Punishment starts for Legislative sex criminals

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Sexual harassment allegations continued to roil the California political landscape Monday, as one Democratic legislator announced his immediate resignation and another was stripped of key posts by his colleagues.

The dramatic developments set the stage for the first legislative examination of the issue since it engulfed the state Capitol six weeks ago. The focus on sexual harassment — propelled by high-profile allegations against Hollywood producer Harvey Weinstein and the #MeToo social media movement — began with an open letter from more than 140 women denouncing a “pervasive” culture of misconduct in state government. The missive did not identify any legislators or others accused of misbehavior.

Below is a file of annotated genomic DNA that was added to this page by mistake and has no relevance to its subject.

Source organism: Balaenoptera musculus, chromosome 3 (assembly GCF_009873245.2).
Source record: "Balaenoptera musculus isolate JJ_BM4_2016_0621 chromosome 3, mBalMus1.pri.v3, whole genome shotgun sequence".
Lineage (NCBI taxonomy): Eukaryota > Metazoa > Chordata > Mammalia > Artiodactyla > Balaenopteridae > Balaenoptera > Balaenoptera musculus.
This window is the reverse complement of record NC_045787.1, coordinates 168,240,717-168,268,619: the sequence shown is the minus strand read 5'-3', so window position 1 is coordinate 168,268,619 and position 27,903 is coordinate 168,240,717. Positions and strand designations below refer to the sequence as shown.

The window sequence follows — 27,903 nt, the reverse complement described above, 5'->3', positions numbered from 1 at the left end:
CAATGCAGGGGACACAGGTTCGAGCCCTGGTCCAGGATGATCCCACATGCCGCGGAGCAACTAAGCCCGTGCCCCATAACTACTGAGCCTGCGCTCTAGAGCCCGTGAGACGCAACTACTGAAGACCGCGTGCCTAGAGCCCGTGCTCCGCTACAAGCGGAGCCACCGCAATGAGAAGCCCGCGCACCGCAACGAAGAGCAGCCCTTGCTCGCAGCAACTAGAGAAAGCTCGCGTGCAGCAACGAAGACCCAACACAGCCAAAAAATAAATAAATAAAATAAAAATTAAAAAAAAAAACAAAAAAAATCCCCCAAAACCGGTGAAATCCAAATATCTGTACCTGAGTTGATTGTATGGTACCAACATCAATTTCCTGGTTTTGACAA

In the weeks since, women came forward with allegations of inappropriate behavior by both Assemblyman Raul Bocanegra and state Sen. Tony Mendoza.

Bocanegra (D-Pacoima) submitted his resignation Monday morning, one week after The Times reported that six women had accused the legislator of unwanted physical advances or unwelcome communications. He is the first lawmaker to step down amid the current climate of heightened scrutiny over sexual harassment.

Less than an hour after Bocanegra resigned, a Senate committee voted to suspend Mendoza (D-Artesia) from leadership positions, including a powerful committee chairmanship, pending the outcome of an external investigation into sexual harassment allegations made by three women.

Los Angeles Times

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